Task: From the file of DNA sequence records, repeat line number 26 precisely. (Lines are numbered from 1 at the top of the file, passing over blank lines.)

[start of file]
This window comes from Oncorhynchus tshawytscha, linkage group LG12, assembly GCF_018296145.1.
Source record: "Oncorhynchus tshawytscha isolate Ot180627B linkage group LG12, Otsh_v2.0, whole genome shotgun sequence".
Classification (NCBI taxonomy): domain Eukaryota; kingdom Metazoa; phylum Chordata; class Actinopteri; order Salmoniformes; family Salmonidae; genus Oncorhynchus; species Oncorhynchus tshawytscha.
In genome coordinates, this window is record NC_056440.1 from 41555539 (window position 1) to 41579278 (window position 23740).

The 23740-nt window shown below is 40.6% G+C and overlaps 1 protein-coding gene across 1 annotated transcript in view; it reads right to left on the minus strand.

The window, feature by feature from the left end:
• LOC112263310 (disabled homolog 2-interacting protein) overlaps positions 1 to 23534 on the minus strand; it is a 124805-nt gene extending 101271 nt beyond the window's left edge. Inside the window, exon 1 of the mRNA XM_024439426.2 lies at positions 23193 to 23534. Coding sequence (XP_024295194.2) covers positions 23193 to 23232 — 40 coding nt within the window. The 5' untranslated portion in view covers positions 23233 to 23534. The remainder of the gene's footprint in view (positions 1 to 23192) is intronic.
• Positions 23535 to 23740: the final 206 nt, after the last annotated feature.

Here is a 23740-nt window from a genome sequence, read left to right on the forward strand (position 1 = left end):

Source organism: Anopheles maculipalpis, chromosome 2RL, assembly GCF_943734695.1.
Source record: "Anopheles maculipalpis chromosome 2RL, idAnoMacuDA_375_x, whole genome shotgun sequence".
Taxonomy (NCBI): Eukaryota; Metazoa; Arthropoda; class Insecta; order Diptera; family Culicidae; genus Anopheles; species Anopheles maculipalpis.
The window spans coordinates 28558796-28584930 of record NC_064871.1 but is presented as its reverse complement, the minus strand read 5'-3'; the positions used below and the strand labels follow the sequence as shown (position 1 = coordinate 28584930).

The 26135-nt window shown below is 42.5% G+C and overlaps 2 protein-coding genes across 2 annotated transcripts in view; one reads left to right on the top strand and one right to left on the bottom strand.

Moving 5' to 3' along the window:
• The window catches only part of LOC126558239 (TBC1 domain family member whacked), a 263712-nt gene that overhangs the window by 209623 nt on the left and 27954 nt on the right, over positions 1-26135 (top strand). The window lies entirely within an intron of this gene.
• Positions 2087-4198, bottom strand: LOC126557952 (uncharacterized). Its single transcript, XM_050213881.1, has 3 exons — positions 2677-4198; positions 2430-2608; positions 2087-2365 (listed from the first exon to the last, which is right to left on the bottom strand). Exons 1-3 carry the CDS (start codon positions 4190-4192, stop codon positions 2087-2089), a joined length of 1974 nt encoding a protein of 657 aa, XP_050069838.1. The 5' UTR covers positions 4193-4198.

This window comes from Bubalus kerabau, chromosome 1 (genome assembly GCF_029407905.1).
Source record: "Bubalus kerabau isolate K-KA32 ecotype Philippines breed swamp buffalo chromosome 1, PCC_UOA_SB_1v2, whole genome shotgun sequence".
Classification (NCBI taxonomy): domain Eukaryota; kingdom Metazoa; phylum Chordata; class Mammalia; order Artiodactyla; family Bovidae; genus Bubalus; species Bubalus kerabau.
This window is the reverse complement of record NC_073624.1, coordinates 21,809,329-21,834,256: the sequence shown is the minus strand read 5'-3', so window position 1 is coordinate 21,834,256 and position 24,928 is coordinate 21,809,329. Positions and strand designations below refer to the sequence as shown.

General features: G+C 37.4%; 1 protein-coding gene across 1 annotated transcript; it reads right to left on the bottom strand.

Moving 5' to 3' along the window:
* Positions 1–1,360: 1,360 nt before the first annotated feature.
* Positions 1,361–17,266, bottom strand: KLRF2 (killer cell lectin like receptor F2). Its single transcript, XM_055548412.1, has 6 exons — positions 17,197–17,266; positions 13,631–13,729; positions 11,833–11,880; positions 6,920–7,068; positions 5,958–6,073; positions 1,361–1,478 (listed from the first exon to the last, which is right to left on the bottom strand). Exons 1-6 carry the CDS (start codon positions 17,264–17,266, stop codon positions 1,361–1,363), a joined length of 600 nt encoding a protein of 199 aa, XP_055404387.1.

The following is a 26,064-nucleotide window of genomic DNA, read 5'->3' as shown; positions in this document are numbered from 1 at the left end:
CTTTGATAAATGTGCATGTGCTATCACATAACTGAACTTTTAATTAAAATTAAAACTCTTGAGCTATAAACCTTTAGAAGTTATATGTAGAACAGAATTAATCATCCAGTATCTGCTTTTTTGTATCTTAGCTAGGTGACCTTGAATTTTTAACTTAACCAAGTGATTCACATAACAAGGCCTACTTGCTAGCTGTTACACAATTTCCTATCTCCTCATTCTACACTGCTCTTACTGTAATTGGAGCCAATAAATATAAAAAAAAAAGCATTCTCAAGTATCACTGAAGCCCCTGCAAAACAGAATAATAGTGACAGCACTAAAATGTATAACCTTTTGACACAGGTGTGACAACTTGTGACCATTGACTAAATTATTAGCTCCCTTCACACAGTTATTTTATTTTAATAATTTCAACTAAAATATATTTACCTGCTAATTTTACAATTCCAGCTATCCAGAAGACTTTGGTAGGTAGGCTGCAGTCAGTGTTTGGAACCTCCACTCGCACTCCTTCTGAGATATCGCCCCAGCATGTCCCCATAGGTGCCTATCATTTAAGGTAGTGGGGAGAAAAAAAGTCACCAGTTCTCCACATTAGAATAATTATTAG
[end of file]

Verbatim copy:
The following is a 26,064-nucleotide window of genomic DNA, read 5'->3' as shown; positions in this document are numbered from 1 at the left end: